Around 60 tonnes of sand and gravel go into the fabric of a house, and 20 different minerals into making a vehicle. The UK uses 250 million tonnes of aggregates in construction projects each year - about 4 tonnes per person.
Mineral extraction used to be unmanaged, regardless of any adverse effects. Modern legislation requires planning for the sites needed to provide the volumes of minerals required for future needs. We also need to minimise environmental damage and secure the restoration of sites and beneficial future use. Specific legislation and government policy supports managed mineral extraction.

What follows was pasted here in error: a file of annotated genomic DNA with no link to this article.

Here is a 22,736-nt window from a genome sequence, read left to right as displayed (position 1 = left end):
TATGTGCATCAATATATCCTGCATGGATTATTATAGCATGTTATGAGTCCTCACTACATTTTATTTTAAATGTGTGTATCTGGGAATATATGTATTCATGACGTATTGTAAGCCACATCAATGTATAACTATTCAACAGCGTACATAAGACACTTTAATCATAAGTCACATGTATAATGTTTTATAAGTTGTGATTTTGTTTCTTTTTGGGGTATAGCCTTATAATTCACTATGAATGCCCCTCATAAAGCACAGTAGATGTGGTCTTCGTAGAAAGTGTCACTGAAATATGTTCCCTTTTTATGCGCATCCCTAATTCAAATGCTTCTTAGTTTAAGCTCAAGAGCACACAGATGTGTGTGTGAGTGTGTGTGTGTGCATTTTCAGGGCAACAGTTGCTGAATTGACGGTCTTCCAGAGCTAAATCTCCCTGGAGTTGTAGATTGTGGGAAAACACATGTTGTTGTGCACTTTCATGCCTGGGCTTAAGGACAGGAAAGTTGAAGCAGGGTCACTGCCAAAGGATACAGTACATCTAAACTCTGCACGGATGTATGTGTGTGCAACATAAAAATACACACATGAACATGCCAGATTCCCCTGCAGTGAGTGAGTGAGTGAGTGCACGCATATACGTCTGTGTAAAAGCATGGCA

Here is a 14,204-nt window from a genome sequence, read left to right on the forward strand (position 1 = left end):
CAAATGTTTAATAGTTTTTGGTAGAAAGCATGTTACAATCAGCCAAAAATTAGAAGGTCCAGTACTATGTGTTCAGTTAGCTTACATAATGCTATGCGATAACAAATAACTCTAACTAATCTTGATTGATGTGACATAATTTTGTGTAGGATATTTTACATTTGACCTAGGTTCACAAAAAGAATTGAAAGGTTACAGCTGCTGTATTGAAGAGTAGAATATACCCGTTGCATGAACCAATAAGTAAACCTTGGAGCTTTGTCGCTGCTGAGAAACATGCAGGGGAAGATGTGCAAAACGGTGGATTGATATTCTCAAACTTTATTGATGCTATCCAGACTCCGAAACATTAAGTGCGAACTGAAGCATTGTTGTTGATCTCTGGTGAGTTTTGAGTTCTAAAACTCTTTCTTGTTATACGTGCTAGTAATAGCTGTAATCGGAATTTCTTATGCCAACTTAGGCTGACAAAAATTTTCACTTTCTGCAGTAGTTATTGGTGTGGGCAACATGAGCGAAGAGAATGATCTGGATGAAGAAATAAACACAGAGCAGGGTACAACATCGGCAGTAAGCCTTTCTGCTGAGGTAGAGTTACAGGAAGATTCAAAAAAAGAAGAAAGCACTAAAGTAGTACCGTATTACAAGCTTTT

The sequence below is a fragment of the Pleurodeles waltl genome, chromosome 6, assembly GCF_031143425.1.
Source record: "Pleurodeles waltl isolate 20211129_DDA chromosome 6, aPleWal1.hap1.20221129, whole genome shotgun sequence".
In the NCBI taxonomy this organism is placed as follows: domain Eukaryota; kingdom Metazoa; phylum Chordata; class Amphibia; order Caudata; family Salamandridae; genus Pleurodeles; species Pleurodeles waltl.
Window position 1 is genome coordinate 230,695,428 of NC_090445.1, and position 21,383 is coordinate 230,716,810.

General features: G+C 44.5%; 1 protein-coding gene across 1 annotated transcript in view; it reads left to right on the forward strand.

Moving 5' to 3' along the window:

Besides quarrying, mineral extraction also includes brick clay, metals, coal, oil, natural gas and water. Currently these are not worked in this county, but future potential exists, as resources become scarce and technology progresses.
Planning requirements and legislation
There are some 28 Acts of Parliament and Statutory Regulations which directly refer to mineral planning issues. The EU Mining Waste Directive places further responsibilities on minerals operators with regard to spoil heaps and other quarry wastes. Other EU Directives also affect mineral sites, including:
- The Water Framework Directive
- The Waste Framework Directive
Mineral planning has been excluded from Neighbourhood Planning requirements as it demands a strategic approach. However, the Localism Act sets a Duty to Co-operate which requires neighbouring authorities to collaborate on mineral provision.